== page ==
It is very easy to sing these words as a catchy little tune. It is much harder to believe and accept them when the prayer to which God has apparently said ‘no’ to relates to saving the life of your teenage daughter.

Since Leah died there has never been a day when I haven’t talked to God in some shape, form or fashion. Yet, I no longer know exactly what I believe about prayer. Although I pray diligently for people to be healed and helped, while some prayers are answered in the way that I want them to be, others clearly aren’t.

For this reason, I recently read a whole book about prayer. It’s called God on Mute:Engaging the Silence of Unanswered Prayer by Pete Greig. Pete Greig is a writer, church-planter, pastor and founder of the 24-7 Prayer movement. 24-7 Prayer is an international, interdenominational movement of prayer, mission and justice working in more than half the nations on earth.

God on Mute was written out of Pete’s personal experience of the miraculous power of prayer alongside the pain of unanswered prayer and his own struggles with that paradox. Just after the birth of the 24-7 Prayer Movement as well as that of his second child, Pete’s wife Sammy was diagnosed with a massive brain tumour. Subsequent surgery to remove the cancer was successful, but Sammy continues to suffer severe epilepsy, despite fervent and heartfelt prayer for her complete healing.

I found this book very helpful. Pete is not afraid to ask the hard questions, the kind of ones that you might think about in bed at night, but wouldn’t dare admit to anyone in case they might think that you had lost your faith (or your marbles). He also has a wonderful sense of humour, which I very much appreciate.

The way that Pete writes around the story of his wife’s illness and (partial) recovery made the book very readable for me, while at the same time there is also plenty of theological substance to it. Pete is clearly very well read and he quotes plentifully from other relevant writers and speakers.

In Chapter 1 Pete says regarding his wife’s illness:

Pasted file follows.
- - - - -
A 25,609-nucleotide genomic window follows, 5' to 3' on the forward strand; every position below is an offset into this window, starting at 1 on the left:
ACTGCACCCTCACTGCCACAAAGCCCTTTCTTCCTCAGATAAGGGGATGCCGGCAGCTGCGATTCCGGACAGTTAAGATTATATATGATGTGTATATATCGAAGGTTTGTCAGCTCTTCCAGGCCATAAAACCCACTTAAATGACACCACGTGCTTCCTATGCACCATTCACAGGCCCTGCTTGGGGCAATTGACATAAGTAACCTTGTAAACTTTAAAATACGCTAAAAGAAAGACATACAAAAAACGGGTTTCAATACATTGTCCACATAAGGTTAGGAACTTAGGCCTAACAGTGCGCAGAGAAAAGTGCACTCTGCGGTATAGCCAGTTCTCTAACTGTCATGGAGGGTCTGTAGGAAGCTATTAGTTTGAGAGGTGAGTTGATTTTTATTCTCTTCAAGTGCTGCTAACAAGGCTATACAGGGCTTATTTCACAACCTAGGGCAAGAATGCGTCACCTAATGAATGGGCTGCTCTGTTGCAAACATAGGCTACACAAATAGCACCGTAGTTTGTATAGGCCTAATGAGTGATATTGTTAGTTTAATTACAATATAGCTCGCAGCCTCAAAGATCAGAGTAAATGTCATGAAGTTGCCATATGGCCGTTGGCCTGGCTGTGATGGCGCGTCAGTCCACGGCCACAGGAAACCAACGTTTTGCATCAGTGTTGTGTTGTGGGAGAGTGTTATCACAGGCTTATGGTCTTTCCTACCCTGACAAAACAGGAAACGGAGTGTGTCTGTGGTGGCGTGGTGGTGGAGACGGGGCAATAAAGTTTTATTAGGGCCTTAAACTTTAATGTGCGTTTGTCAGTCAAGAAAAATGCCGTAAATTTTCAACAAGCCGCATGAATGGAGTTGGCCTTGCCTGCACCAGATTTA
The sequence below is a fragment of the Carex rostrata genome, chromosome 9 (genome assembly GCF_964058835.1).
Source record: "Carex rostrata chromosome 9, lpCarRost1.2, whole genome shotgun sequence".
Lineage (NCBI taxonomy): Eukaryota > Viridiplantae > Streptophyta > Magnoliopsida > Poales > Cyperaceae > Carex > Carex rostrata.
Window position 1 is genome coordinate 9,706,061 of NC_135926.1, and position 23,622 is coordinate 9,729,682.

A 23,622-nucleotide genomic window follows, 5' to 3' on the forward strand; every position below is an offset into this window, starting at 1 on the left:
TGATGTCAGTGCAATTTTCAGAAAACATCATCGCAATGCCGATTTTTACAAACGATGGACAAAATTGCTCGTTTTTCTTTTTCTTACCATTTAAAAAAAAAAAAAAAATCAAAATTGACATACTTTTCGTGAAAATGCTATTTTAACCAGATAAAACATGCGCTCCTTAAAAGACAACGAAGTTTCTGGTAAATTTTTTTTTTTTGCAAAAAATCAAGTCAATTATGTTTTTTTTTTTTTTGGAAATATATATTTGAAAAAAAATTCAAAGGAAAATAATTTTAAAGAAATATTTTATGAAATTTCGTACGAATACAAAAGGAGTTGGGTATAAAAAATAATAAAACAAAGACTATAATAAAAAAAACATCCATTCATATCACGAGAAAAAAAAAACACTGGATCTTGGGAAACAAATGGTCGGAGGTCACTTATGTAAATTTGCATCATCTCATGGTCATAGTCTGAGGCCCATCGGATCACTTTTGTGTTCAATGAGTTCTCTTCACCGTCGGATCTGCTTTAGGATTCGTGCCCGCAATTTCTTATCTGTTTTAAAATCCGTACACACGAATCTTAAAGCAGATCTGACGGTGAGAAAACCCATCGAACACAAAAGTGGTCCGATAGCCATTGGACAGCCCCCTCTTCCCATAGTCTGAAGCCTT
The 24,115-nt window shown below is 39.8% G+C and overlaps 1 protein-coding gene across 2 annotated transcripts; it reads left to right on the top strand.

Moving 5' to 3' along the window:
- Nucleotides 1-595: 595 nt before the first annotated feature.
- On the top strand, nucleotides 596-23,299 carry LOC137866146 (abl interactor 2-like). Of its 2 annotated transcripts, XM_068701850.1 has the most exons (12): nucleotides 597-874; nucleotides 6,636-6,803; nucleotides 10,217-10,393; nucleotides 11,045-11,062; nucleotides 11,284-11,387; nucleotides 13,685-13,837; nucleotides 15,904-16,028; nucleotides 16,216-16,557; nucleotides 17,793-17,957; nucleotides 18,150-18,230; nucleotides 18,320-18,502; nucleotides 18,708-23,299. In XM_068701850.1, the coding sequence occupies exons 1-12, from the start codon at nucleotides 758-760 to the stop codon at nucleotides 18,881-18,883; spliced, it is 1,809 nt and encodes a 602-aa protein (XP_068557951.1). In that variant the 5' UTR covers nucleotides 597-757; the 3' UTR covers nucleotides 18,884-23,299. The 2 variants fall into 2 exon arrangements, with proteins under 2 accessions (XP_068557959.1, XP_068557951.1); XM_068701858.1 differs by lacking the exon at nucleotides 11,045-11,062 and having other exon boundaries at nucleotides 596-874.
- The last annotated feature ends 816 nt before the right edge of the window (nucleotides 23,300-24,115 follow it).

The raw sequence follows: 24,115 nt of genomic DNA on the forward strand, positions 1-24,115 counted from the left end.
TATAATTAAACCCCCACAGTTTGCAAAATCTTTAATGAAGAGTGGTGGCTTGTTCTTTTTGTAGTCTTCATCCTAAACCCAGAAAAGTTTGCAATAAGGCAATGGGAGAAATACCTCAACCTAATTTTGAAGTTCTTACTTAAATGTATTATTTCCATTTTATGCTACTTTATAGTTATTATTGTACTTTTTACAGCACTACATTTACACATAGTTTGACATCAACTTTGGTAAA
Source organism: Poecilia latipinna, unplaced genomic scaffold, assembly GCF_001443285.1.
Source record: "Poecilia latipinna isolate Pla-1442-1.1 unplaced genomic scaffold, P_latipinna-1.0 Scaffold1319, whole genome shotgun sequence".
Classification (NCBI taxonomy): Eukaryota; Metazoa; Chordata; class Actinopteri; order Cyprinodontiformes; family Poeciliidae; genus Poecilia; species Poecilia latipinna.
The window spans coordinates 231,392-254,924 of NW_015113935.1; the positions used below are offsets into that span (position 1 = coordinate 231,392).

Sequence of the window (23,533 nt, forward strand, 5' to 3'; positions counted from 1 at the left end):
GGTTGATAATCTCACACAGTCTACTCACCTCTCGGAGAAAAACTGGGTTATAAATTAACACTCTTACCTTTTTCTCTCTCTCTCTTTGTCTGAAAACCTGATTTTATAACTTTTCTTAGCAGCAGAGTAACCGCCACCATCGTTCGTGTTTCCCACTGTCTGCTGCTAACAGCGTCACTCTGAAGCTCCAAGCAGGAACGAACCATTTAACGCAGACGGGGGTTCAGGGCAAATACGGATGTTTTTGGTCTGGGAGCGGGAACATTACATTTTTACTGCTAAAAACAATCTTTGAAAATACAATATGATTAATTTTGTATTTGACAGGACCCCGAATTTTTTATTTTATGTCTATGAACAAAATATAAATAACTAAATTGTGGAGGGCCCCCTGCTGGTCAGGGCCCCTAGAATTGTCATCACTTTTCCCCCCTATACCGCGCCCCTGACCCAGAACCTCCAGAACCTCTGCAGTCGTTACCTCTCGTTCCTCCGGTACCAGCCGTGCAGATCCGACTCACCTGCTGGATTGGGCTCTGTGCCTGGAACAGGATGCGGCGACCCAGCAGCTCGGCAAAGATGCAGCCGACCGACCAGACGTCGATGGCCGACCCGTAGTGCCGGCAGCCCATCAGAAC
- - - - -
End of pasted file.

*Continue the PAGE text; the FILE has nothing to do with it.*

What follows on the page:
“Outwardly, I tried to give an impression of stoic endurance, and there were times when I did feel very calm. But I was also scared that Sammy might die if I didn’t pray enough, or if I didn’t have enough faith, or if I didn’t fast enough, or if I didn’t bind some disembodied principality, or if I didn’t repent of some root sin, or if I didn’t strap her on a stretcher bound for Lourdes, or if I didn’t agree with Benny Hinn. Surely I thought, God would not disqualify her on a technicality?”

If the author had been standing in front of me at that moment I would have hugged him. In some of my darkest moments since Leah died, I too have wondered about some of the things that he mentions here and it was a relief to have this very Godly man, whom I greatly admire, tackle them openly in his book.

One very emotional part for me was in Chapter 5 when Pete describes a situation where the wife of a missionary couple in his church was diagnosed with terminal cancer. Pete was really struggling with this until this woman’s husband came to him and said:

‘Pete, many times in our lives Barbara and I have needed to exercise faith. Faith for healing in the face of sickness. Faith for finances when we had no food in the cupboard or when we lost everything. Faith for guidance. But this time, God has asked us to trust Him in a different way: to have faith not for healing but for dying. The challenge she’s facing is to die well, to die peacefully, to trust God and to love God in the most frightening days of her life.’

At various stages in the book Pete addresses possible reasons for unanswered prayer – he cites fifteen in total. Something that particularly resonated with me was contained within the section: Reason 5 -Doctrine:  ‘Some prayers aren’t answered the way we think they should be because our understanding and expectations of God are wrong.‘ In this portion he states ‘Preachers who say that it is always God’s will to heal simply have no theology of suffering.

Overall, I found the 300+ pages of this book very readable. I felt that the author completely understood where I was coming from with my doubts and my questions about prayer. The various quotes and references he includes in the book have helped me to think about prayer in many different ways, some of which I had not thought about before. I definitely would recommend this book to anyone who is struggling with the issue of unanswered prayer.